"Elected officials should not remove power from the electorate," he said.
Criticizing the district model as something that would create partisanship and dysfunction, Spause said he likes having multiple school board members who will listen to him. With offices that are elected by district, such as the County Council, state Senate and House of Delegates, elected officials outside of his district tend to disregard his opinion, he said.
In lieu of restructuring the board, Spause suggested the commission consider changing the way votes are tallied.
Voters now can vote for as many candidates as there are open seats (four in gubernatorial elections and three in presidential elections) and each vote is given equal weight. Spause recommended a rank order, so voters can give more weight to the candidates they like best.
Also at the meeting, county officials presented commission members with data on the county's population, broken down by race and council district.
Last year, Howard County became a minority-majority school system, meaning that minorities accounted for more than 50 percent of the student population. But only two of the five County Council districts — District 2, which includes parts of Elkridge and east Columbia, and District 3, which includes North Laurel, Savage and parts of east Columbia — have minority-majority populations, according to 2010 census data.
In all five council districts, the under-18 population has a higher percentage of minorities than the entire county population.
Officials also presented a map showing the residences of school board candidates, with distinguishing marks for successful versus unsuccessful candidates, from 1974 to 2010. Before 1974, school board members in Howard were appointed.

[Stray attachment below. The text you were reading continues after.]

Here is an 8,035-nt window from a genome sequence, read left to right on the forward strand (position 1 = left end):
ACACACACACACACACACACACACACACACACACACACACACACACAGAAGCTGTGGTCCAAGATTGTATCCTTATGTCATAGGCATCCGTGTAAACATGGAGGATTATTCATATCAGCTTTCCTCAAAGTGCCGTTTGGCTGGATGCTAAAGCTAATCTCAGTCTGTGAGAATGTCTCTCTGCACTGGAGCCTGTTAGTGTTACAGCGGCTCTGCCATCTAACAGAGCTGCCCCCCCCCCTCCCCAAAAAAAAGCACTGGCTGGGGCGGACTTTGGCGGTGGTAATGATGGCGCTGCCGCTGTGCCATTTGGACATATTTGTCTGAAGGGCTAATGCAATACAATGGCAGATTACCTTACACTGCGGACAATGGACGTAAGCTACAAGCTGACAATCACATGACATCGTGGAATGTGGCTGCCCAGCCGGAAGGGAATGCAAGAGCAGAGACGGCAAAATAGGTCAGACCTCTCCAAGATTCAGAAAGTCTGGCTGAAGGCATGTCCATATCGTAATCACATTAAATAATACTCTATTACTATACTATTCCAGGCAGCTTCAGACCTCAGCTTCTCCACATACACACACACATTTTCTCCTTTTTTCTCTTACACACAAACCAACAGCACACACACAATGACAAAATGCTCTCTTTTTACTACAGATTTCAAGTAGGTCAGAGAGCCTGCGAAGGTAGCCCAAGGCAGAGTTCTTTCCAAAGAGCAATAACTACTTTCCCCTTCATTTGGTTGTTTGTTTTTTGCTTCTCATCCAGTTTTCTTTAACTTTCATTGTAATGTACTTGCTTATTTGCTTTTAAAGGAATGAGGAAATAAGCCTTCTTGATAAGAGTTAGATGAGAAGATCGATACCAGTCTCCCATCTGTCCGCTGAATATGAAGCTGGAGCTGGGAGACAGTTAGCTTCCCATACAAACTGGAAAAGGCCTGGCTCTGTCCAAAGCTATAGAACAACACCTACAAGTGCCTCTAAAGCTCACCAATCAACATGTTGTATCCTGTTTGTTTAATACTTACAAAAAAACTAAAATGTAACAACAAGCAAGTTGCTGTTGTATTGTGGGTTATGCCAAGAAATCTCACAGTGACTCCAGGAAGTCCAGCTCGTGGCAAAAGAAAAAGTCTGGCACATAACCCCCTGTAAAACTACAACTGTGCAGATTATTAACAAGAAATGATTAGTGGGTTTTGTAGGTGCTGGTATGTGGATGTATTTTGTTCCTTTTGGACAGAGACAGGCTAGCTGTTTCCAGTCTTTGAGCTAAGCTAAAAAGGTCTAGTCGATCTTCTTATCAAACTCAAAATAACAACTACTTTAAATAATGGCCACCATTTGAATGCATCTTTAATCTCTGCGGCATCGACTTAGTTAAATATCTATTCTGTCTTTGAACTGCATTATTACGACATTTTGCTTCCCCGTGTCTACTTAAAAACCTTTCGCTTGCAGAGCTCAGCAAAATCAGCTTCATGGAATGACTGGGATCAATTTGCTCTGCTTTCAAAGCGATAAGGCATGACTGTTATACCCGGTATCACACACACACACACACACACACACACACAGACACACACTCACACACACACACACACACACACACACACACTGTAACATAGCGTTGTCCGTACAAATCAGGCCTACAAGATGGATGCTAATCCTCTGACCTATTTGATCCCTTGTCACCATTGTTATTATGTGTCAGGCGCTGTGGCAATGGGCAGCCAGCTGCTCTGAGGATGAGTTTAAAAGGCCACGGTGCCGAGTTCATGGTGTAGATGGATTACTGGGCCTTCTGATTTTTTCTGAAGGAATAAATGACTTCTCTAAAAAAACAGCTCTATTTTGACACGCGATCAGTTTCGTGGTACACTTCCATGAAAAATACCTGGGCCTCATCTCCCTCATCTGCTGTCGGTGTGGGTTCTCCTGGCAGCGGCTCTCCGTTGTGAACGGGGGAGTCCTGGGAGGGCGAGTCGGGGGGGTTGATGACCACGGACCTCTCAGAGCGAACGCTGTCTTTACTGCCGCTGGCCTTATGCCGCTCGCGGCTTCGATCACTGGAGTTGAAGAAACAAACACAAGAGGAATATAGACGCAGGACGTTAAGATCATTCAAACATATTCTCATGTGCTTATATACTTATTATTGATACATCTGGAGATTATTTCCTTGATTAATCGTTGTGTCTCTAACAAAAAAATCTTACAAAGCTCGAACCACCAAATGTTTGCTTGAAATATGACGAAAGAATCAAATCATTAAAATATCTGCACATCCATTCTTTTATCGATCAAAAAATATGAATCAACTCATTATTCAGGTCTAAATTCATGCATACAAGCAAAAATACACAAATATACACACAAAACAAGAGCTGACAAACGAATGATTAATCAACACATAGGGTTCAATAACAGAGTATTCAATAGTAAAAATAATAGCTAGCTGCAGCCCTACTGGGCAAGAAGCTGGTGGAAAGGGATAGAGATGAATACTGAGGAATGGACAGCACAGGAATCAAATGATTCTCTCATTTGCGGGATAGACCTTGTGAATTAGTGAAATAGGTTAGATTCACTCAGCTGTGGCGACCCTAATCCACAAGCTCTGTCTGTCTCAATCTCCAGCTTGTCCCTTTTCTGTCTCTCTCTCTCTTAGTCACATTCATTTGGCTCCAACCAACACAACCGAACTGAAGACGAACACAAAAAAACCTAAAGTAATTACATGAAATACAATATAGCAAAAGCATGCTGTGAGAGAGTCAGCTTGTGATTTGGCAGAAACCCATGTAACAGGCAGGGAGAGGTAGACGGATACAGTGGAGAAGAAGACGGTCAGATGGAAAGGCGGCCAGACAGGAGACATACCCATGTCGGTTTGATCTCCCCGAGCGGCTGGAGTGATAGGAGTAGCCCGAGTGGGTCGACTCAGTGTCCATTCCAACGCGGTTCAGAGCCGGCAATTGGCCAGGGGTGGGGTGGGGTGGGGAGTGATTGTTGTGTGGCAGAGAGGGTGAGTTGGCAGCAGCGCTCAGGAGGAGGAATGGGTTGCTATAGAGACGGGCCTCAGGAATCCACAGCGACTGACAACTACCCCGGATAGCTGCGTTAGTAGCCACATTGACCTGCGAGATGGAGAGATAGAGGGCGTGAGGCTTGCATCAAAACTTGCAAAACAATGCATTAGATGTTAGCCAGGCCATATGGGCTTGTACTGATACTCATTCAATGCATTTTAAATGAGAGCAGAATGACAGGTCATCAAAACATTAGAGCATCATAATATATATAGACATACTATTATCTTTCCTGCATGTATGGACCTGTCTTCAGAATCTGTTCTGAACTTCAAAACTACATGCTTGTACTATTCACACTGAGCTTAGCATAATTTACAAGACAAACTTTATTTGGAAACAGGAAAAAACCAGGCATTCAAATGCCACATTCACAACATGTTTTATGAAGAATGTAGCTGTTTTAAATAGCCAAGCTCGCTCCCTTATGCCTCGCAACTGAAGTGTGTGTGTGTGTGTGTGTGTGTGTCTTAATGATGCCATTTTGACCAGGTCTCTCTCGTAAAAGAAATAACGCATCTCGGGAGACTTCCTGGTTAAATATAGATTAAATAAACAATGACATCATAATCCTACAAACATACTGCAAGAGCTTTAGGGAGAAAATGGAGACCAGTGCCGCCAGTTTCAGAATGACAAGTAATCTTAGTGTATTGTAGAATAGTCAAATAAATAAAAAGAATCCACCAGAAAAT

Address information for 21 of the 121 of the candidates was unavailable, so those candidates were not included on the map. But of the more than 15 candidates mapped as being from east Columbia or Elkridge, only one was successfully elected.
Other maps showed elementary and middle school districts with data on pass rates for standardized reading and math tests. In general, schools in more populated areas had lower pass rates.
Charted data on standardized test pass rates, broken down by grade, subject and race, showed that white students as a whole fared better than black and Hispanic students. Pass rates for Asian American students were on a par with pass rates for white students.
Despite all the data commission members were presented, they requested more information for their next meeting, scheduled for Monday, Aug. 29. The request included a breakdown by jurisdiction of how school board members are evaluated, how they are compensated and how their responsibilities vary if they are elected by district versus elected at large, among other data.
A public hearing is scheduled for Sept. 12.